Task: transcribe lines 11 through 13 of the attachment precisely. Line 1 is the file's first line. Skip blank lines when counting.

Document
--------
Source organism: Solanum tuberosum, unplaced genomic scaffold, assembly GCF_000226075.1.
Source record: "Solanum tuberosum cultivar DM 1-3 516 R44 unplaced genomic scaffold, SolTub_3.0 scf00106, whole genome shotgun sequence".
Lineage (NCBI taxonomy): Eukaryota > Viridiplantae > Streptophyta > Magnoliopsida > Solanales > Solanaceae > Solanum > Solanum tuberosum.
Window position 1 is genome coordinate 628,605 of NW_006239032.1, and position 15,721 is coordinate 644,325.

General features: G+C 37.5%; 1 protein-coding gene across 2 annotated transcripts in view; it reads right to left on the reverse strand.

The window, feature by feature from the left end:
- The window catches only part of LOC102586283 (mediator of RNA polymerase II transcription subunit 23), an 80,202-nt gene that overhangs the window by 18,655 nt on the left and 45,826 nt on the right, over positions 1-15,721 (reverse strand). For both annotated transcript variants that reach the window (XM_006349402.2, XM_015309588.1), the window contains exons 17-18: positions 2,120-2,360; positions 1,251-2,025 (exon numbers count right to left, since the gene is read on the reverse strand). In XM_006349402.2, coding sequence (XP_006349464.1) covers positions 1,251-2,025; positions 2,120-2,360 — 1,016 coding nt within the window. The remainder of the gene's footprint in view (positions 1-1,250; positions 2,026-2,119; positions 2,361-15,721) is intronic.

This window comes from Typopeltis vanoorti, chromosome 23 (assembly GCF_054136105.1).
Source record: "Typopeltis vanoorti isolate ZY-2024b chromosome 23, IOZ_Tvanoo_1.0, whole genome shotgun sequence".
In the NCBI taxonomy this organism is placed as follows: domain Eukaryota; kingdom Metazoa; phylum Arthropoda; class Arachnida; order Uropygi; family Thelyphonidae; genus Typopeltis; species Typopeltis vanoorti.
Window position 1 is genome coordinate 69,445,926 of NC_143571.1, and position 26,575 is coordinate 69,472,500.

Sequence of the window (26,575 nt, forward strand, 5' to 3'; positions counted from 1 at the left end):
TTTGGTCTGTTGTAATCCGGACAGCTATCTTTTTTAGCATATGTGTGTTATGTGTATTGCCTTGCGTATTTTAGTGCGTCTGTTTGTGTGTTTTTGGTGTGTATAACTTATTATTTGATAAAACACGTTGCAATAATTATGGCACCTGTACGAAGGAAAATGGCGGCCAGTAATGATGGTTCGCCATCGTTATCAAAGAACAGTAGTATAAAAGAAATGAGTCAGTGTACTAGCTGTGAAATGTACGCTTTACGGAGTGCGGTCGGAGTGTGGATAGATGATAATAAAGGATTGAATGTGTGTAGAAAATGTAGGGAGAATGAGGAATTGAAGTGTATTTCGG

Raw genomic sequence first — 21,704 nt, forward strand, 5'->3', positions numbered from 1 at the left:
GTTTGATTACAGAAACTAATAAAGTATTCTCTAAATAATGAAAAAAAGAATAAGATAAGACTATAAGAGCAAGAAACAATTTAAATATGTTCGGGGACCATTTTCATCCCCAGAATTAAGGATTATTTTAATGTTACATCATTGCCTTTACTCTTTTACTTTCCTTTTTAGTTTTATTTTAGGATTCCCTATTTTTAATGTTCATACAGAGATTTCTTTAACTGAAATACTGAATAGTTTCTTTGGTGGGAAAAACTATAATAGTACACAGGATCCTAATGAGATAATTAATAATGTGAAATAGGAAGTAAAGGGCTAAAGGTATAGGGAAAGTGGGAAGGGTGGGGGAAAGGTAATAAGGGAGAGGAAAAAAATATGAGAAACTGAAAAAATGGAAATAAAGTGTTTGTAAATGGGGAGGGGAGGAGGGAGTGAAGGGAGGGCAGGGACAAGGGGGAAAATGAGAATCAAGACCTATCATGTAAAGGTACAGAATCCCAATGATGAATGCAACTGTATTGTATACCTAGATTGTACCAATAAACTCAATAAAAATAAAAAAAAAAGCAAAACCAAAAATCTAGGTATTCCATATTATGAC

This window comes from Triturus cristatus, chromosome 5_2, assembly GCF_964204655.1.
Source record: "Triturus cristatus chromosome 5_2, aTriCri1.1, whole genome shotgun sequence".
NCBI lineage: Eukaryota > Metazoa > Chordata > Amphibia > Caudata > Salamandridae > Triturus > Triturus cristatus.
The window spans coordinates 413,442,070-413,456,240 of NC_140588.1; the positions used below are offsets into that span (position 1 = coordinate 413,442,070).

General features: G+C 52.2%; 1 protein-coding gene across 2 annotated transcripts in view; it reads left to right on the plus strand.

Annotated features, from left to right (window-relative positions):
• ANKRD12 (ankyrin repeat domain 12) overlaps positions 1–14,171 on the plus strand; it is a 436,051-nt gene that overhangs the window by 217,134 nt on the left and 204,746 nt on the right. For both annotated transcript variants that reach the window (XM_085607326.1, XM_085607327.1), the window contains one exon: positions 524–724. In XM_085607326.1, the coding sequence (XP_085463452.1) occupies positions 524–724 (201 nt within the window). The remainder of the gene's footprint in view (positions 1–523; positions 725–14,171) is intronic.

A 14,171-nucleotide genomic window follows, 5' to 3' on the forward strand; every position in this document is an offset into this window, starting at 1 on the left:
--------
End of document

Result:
Window position 1 is genome coordinate 69,445,926 of NC_143571.1, and position 26,575 is coordinate 69,472,500.

Sequence of the window (26,575 nt, forward strand, 5' to 3'; positions counted from 1 at the left end):
TTTGGTCTGTTGTAATCCGGACAGCTATCTTTTTTAGCATATGTGTGTTATGTGTATTGCCTTGCGTATTTTAGTGCGTCTGTTTGTGTGTTTTTGGTGTGTATAACTTATTATTTGATAAAACACGTTGCAATAATTATGGCACCTGTACGAAGGAAAATGGCGGCCAGTAATGATGGTTCGCCATCGTTATCAAAGAACAGTAGTATAAAAGAAATGAGTCAGTGTACTAGCTGTGAAATGTACGCTTTACGGAGTGCGGTCGGAGTGTGGATAGATGATAATAAAGGATTGAATGTGTGTAGAAAATGTAGGGAGAATGAGGAATTGAAGTGTATTTCGG